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Letter of Encouragement
from Brother ChiSing
August 18, 2010

Brother ChiSing's smiley face We have now completed two weeks of the ten-week Spiritual Practice Period. How are you doing so far? If well, wonderful! And if not so well, wonderful also! Simply let go of the past which is not real and begin anew RIGHT HERE and RIGHT NOW, which is the only Reality. And there is no need to place expectations on the future, which is also not real. Begin Anew Here and Now TODAY. All that is past is contained in the NOW, and all that will be future is contained in the NOW. Past, present and future are all HERE in the NOW. You can only heal the past in the NOW, and you can only co-create the future in the NOW. You can only remember the past in the Present, and you can only plan for the future in the Present. So, begin anew HERE and NOW. "Present moment, wonderful moment."

Some of you have asked me some practical questions regarding the Ten Spiritual Practices, so I will share some of my answers with all of you:

  1. In regards to the Chanting practice, it can be very powerful to chant out loud, but it is also fine to do so silently (such as at the beginning and end of a meal, when needing to be discreet in public). The main key is the concentration and oneness of body and spirit, mind and heart, during the minute of silent or vocalized chanting. Make sure your whole being is present in the one minute of chanting in serene sincerity. Feel or visualize the Infinite Light in the center of your body. Feel or visualize the compassionate presence of the Buddha or a Bodhisattva. Dedicate the power of the chanting to others. Gratefully acknowledge the blessings you are already receiving. And entrust yourself deeply and completely to the Three Refuges of the Buddha, the Dharma, and the Sangha (the Awakening Heart, the Awakening Path, and the Awakening Community).

  2. Namo Amitabha
  3. Also, some of you may need to switch to the longer or the shorter mantra. If you feel bored with just "Amitabha," then switch to "Om Namo Amitabha Buddhaya." But if "Om Namo Amitabha Buddhaya" feels like a long chore, then switch to a heartfelt devotional calling of just simply "Amitabha" like the way a child trustingly calls upon his or her "Mama" or "Papa" (or like the way a lover sweetly calls out the name of his or her beloved). You may use your fingers or mala to count ten recitations of the mantra. You can do more, but ten is the minimum.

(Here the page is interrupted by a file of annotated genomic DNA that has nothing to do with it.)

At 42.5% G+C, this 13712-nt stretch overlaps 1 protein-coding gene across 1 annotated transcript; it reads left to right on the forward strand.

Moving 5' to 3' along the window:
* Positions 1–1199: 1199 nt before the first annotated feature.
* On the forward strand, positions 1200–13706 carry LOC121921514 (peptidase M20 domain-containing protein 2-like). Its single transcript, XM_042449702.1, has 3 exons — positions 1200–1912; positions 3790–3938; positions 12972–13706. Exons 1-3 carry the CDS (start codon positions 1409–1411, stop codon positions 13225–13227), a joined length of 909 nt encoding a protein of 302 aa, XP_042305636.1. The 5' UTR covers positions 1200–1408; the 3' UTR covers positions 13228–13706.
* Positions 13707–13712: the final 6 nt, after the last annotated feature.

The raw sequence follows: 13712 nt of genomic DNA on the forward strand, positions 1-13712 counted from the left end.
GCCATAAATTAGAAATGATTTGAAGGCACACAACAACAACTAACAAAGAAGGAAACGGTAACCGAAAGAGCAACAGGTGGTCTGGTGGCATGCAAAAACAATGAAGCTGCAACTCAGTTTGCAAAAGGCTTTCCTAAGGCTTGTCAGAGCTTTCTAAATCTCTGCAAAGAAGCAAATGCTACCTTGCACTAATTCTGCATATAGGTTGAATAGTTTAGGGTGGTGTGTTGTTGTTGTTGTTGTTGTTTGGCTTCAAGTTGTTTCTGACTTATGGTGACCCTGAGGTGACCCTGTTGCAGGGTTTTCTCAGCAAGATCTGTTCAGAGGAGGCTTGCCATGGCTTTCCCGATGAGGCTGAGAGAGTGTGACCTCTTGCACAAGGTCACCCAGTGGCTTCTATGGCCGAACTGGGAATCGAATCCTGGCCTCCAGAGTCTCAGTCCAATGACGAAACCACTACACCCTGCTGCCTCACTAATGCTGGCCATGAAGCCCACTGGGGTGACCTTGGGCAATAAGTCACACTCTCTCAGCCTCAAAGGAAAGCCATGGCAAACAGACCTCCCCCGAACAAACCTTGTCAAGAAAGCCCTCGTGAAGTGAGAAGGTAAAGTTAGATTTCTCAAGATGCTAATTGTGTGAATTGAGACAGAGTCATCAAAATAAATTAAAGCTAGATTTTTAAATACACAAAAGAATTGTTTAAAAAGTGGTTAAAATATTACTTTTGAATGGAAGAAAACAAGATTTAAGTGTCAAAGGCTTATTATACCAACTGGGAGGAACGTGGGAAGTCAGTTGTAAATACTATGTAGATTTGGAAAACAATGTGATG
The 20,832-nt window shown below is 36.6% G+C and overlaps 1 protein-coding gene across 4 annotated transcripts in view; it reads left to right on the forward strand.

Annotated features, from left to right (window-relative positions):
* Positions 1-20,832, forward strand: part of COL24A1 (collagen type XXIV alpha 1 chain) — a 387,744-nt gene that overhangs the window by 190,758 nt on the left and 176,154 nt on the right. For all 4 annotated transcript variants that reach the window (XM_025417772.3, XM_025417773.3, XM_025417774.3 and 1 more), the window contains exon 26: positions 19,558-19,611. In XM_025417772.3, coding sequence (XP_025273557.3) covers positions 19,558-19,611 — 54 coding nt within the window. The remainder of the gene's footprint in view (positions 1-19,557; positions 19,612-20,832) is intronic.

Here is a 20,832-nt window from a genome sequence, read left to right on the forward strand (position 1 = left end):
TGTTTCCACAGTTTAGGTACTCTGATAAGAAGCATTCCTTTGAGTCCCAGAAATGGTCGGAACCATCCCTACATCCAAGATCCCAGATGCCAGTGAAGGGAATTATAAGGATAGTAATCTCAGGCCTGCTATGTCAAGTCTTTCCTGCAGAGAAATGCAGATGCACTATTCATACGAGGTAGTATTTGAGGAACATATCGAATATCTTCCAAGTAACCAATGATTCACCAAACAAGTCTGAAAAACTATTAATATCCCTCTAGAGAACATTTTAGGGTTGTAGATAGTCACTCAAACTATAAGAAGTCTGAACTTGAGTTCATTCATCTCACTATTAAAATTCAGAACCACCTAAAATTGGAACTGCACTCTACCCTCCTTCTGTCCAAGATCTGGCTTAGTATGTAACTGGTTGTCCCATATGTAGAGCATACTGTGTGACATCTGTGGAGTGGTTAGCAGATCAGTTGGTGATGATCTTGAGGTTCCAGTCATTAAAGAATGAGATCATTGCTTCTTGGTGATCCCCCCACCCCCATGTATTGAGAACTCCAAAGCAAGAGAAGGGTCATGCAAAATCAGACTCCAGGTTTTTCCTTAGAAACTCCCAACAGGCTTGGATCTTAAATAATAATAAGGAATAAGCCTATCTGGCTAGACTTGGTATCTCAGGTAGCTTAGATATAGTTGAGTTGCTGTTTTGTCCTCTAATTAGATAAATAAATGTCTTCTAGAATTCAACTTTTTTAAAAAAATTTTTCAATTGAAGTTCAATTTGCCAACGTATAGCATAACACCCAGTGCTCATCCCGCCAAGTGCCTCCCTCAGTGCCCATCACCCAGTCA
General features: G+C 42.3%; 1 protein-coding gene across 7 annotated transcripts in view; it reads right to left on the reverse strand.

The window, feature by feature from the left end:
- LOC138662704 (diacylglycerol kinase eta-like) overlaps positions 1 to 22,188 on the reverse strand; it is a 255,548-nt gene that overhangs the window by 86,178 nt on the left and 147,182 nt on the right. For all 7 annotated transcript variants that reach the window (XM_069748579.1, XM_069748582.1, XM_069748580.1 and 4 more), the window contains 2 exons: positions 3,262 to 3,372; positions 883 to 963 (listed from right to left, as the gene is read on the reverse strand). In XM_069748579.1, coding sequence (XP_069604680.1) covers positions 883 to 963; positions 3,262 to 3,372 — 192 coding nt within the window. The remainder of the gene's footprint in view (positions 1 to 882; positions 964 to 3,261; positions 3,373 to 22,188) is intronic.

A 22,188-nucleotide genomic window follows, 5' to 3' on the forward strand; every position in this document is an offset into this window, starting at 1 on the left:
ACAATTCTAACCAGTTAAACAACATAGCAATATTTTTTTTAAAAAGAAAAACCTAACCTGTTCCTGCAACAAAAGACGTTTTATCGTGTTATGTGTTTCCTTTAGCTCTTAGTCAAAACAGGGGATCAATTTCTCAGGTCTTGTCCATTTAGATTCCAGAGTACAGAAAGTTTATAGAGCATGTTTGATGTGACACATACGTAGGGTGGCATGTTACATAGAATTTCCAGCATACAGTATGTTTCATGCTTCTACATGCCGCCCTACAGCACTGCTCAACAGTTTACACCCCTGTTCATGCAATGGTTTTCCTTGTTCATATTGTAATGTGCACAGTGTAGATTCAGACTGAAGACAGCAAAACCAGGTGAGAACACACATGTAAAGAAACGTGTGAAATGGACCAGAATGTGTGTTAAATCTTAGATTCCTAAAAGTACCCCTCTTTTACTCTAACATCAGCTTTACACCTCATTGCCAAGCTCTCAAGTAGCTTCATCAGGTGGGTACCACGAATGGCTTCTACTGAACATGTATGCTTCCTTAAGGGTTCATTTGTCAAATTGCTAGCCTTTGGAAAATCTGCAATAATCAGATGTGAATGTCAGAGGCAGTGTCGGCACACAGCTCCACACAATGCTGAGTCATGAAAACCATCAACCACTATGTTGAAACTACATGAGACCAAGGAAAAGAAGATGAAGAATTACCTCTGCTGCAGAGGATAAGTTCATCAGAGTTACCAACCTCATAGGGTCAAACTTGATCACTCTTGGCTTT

4. The "easy" Amitabha practice needs some intentional planning and follow-through to become easy. Really, it's just five chanting times before noon and five chanting times after noon. Most of the recitations are taken care of if you just simply chant at the beginning and end of each meal (breakfast, lunch, and dinner) which is already six of the ten times. Then, if you simply chant upon waking and upon going to bed, that's a total of eight of the ten times. Very easy, which leaves just consciously remembering to chant while traveling to work and traveling back from work. I've noticed that many of you who have been eating lunch at the DMC for the Monday, Tuesday or Wednesday lunch meditation hour don't even pause for prayer but just dive right into eating (and if you can forget to do this at a MEDITATION Center, how many more of you are forgetting to do this elsewhere!?). It's time to re-commit to prayer before EVERY meal. This is going to take a conscious choice on your part. You don't have to chant out loud with hands together at the heart; you can just close your eyes and chant silently for a minute before each meal. If you feel too embarrassed to even do this silent pause in public, re-examine why you feel ashamed of taking refuge in the Infinite Light. I know many devout Christians who have no problem praying before their meals. This is admirable. We have a spiritual practice that is just as important and powerful. Why should we be ashamed of the Infinite Light? "This little light of mine, I'm gonna let it shine." So let it shine. Of course, if you absolutely just cannot overcome your feeling of embarrassment, then please choose to go to the restroom before each meal and silently chant in private in the bathroom. Also, don't forget to chant at the end of each meal too. This might take some getting used to, as most of us have never ever done prayer at the end of a meal before, only before a meal.